The textile industry always has been a “feast or famine” business, but the past couple of years have brought more severe changes than ever before, says Vern Tyson, director of operations for National Textiles in Winston-Salem, N.C.
“Recent events are unprecedented in the history of our industry, The textile industry has deteriorated rapidly in recent years,” said Tyson at the Southeast Cotton Conference in Raleigh, N.C.
No one, he says, predicted the situation would become as dire as it is today. “Back in 1998, my company brought in consultants to help project what the U.S. cotton industry would look like in the next few years. Their projections never had U.S. mill consumption much under nine million bales per year. Their worst-case scenario of domestic cotton consumption was not as bad as it is today. No one could imagine what would happen to us in the next few years,” says Tyson.
The period from 1992 to 1997 was a prosperous time for the U.S. textile industry, he says. “Mill shipments were at record levels, and profits reached $2.1 billion in 1992. And the industry stayed strong through 1998. Our raw material consumption was up 30 percent during this time.
“And as an industry, we spent about $25 billion to stay competitive. My company probably has spent an average of $50 million per year for the past three or four years, and that's what it takes. We've seen many breakthroughs in technology in recent years, and we felt it was important — as did other companies — to stay current,” says Tyson.
As a result of modernization, U.S. textile productivity has increased by nearly 40 percent in the past 10 years, he adds. Then, the industry “ran into” 1997 and 1998, he says.
“Basically, Asian currencies collapsed. Those currencies were down an average of 40 percent during this time. At the same time, the value of the dollar was increasing and attracting imports. Textile imports out of Asia increased 80 percent. We tried to keep prices down and keep market share, but we were largely unsuccessful,” says Tyson.
In the past few years, the U.S. textile industry, he says, has lost more than 100 plants, and that number continues to grow. “Several companies are filing Chapter 11. And, most recently, we saw K-Mart filing bankruptcy, and they're one of our customers' customer. It's a tough time in our business.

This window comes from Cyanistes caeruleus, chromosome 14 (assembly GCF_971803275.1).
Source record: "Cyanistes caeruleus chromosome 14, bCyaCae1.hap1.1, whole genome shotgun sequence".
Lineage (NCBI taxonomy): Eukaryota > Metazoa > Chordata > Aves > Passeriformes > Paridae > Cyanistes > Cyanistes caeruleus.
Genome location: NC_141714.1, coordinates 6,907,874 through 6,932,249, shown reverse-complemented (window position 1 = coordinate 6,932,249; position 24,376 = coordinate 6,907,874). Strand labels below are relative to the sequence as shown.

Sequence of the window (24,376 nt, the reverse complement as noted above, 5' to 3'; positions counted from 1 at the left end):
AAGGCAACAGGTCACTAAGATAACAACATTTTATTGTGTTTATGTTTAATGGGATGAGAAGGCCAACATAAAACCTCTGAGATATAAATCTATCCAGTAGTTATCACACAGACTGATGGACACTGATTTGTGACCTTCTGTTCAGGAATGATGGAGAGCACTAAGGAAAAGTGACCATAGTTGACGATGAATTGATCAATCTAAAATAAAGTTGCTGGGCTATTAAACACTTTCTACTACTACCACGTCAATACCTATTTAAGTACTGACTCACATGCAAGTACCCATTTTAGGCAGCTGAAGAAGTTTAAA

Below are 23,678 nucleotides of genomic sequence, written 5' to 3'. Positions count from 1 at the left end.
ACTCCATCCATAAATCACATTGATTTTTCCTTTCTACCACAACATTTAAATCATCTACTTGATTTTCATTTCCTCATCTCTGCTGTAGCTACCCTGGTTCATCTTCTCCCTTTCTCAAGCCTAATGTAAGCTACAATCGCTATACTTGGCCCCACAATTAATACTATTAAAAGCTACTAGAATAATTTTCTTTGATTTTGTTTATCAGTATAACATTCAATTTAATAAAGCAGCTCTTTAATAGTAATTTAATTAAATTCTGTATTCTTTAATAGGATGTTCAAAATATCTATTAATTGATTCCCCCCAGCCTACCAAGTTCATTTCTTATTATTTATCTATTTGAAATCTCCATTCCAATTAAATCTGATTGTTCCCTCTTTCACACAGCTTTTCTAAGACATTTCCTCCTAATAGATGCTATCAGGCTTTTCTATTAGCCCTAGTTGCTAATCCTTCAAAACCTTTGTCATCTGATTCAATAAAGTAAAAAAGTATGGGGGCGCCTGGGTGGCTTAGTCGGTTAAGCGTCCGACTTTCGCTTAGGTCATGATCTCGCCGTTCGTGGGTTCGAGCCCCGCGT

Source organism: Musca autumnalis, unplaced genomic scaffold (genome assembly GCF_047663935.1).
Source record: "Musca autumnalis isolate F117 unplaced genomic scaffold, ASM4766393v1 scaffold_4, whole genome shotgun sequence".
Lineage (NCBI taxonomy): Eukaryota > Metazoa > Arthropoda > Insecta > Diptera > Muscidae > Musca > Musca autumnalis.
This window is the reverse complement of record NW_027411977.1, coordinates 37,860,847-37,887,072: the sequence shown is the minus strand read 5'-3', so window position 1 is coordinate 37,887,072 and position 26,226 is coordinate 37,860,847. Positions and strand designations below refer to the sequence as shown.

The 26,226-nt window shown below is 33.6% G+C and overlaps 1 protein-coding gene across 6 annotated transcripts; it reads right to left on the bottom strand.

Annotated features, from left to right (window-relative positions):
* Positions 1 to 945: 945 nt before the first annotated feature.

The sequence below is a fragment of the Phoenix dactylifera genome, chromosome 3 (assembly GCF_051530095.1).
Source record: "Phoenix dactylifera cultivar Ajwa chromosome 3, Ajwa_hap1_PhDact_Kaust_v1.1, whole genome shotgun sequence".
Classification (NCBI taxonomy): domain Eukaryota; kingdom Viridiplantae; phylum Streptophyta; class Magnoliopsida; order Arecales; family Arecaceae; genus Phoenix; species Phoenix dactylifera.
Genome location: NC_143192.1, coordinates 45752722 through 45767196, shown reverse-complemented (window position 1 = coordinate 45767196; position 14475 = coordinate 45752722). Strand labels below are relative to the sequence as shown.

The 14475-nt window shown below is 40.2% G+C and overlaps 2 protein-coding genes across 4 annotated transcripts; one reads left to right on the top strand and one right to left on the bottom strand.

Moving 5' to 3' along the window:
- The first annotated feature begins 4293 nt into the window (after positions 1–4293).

“We've lost 60,000 jobs in the last year alone, and we've experienced the worst business downturn in more than 50 years. We did move some operations to Mexico and the Caribbean Basin to try and remain competitive, but those efforts have been largely unsuccessful.”
In June of 2000, there were more than 900 claims for unemployment benefits from textile works, says Tyson. In June of 2,000, the number of claims rose to 11,000. The year 2000 marked the U.S. textile industry's first annual loss, at more than $350 million, he says.
Looking towards the future of the industry, Tyson says U.S. textiles must have a “level playing field” with other trading countries.
“We must continue to move labor-intensive operations out of the United States. Most of this already has been done. We, as a company, make fabric. But that fabric is assembled 100 percent out of the United States. We just can't afford to pay the kind of rates we'd have to pay here in the United States and stay competitive in the world.”
Tyson also sees more consolidation in the future as smaller companies drop out of the industry. “We think the core industry probably is okay under the current rules. And, we think the core domestic industry will consume about seven million bales of cotton annually. But we haven't yet seen the end of this.
“USDA estimates U.S. consumption at about 7.5 million bales. We think that number will settle at about seven million as long at the rules stay the same. If tariffs are removed for some importing countries, we'll drop further to the four to five million bale range. We don't see that recovering — we think that's where it'll be.”
The world has changed dramatically since the terrorist attacks of last Sept. 11, notes Tyson. “We're more uncertain now of the future than ever before. But U.S. cotton is, by far, the ideal cotton. We've run some imported cotton over the years, and we have trouble every time we do it.”